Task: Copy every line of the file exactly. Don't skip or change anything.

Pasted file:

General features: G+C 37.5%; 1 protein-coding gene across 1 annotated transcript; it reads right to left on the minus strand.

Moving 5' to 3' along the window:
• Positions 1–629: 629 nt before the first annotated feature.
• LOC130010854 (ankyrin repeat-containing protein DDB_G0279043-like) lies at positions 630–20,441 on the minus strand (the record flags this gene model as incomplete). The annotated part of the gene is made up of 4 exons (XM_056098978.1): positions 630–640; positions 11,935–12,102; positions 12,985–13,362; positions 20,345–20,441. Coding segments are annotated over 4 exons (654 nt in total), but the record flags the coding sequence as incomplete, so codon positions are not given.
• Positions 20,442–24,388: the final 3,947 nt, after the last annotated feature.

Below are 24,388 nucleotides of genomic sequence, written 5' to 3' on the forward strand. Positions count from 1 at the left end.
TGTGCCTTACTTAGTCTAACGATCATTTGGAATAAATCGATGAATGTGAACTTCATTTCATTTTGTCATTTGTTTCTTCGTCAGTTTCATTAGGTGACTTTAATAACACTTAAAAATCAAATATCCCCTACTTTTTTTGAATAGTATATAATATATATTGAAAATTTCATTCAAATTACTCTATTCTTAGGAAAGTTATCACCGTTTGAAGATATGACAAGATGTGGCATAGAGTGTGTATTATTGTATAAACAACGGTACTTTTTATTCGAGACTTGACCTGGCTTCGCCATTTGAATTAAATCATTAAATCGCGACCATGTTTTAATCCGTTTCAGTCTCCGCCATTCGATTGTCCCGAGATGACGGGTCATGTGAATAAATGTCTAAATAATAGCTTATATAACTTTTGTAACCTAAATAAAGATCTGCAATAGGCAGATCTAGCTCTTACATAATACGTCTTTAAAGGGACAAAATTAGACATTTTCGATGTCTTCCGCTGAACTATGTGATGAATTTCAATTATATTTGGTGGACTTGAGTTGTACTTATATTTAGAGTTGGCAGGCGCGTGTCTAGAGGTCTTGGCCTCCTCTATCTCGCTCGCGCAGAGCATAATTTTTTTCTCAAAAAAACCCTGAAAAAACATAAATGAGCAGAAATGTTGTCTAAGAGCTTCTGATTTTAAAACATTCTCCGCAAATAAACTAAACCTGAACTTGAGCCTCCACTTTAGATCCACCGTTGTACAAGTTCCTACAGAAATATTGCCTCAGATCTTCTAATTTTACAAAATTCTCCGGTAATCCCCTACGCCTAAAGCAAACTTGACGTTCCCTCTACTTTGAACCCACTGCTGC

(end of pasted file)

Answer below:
General features: G+C 37.5%; 1 protein-coding gene across 1 annotated transcript; it reads right to left on the minus strand.

Moving 5' to 3' along the window:
• Positions 1–629: 629 nt before the first annotated feature.
• LOC130010854 (ankyrin repeat-containing protein DDB_G0279043-like) lies at positions 630–20,441 on the minus strand (the record flags this gene model as incomplete). The annotated part of the gene is made up of 4 exons (XM_056098978.1): positions 630–640; positions 11,935–12,102; positions 12,985–13,362; positions 20,345–20,441. Coding segments are annotated over 4 exons (654 nt in total), but the record flags the coding sequence as incomplete, so codon positions are not given.
• Positions 20,442–24,388: the final 3,947 nt, after the last annotated feature.

Below are 24,388 nucleotides of genomic sequence, written 5' to 3' on the forward strand. Positions count from 1 at the left end.
TGTGCCTTACTTAGTCTAACGATCATTTGGAATAAATCGATGAATGTGAACTTCATTTCATTTTGTCATTTGTTTCTTCGTCAGTTTCATTAGGTGACTTTAATAACACTTAAAAATCAAATATCCCCTACTTTTTTTGAATAGTATATAATATATATTGAAAATTTCATTCAAATTACTCTATTCTTAGGAAAGTTATCACCGTTTGAAGATATGACAAGATGTGGCATAGAGTGTGTATTATTGTATAAACAACGGTACTTTTTATTCGAGACTTGACCTGGCTTCGCCATTTGAATTAAATCATTAAATCGCGACCATGTTTTAATCCGTTTCAGTCTCCGCCATTCGATTGTCCCGAGATGACGGGTCATGTGAATAAATGTCTAAATAATAGCTTATATAACTTTTGTAACCTAAATAAAGATCTGCAATAGGCAGATCTAGCTCTTACATAATACGTCTTTAAAGGGACAAAATTAGACATTTTCGATGTCTTCCGCTGAACTATGTGATGAATTTCAATTATATTTGGTGGACTTGAGTTGTACTTATATTTAGAGTTGGCAGGCGCGTGTCTAGAGGTCTTGGCCTCCTCTATCTCGCTCGCGCAGAGCATAATTTTTTTCTCAAAAAAACCCTGAAAAAACATAAATGAGCAGAAATGTTGTCTAAGAGCTTCTGATTTTAAAACATTCTCCGCAAATAAACTAAACCTGAACTTGAGCCTCCACTTTAGATCCACCGTTGTACAAGTTCCTACAGAAATATTGCCTCAGATCTTCTAATTTTACAAAATTCTCCGGTAATCCCCTACGCCTAAAGCAAACTTGACGTTCCCTCTACTTTGAACCCACTGCTGC